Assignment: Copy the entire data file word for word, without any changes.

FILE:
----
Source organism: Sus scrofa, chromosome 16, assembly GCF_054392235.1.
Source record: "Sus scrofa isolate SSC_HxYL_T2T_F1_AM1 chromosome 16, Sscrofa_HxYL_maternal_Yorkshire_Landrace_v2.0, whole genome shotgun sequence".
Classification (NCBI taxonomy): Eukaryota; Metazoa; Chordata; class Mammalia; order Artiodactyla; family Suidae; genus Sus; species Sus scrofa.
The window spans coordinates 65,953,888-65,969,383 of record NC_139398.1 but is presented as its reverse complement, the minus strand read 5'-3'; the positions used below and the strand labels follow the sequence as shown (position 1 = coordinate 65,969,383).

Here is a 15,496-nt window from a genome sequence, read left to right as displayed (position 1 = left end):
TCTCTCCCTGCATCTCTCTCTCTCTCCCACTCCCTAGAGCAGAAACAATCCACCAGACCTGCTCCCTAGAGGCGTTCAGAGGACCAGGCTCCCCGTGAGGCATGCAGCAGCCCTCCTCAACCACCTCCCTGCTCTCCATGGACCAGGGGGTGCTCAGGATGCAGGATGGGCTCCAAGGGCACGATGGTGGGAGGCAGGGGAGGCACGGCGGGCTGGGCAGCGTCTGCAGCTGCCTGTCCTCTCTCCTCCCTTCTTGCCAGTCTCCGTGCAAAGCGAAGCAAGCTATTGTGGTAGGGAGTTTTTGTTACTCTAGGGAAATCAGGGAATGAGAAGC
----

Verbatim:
Source organism: Sus scrofa, chromosome 16, assembly GCF_054392235.1.
Source record: "Sus scrofa isolate SSC_HxYL_T2T_F1_AM1 chromosome 16, Sscrofa_HxYL_maternal_Yorkshire_Landrace_v2.0, whole genome shotgun sequence".
Classification (NCBI taxonomy): Eukaryota; Metazoa; Chordata; class Mammalia; order Artiodactyla; family Suidae; genus Sus; species Sus scrofa.
The window spans coordinates 65,953,888-65,969,383 of record NC_139398.1 but is presented as its reverse complement, the minus strand read 5'-3'; the positions used below and the strand labels follow the sequence as shown (position 1 = coordinate 65,969,383).

Here is a 15,496-nt window from a genome sequence, read left to right as displayed (position 1 = left end):
TCTCTCCCTGCATCTCTCTCTCTCTCCCACTCCCTAGAGCAGAAACAATCCACCAGACCTGCTCCCTAGAGGCGTTCAGAGGACCAGGCTCCCCGTGAGGCATGCAGCAGCCCTCCTCAACCACCTCCCTGCTCTCCATGGACCAGGGGGTGCTCAGGATGCAGGATGGGCTCCAAGGGCACGATGGTGGGAGGCAGGGGAGGCACGGCGGGCTGGGCAGCGTCTGCAGCTGCCTGTCCTCTCTCCTCCCTTCTTGCCAGTCTCCGTGCAAAGCGAAGCAAGCTATTGTGGTAGGGAGTTTTTGTTACTCTAGGGAAATCAGGGAATGAGAAGC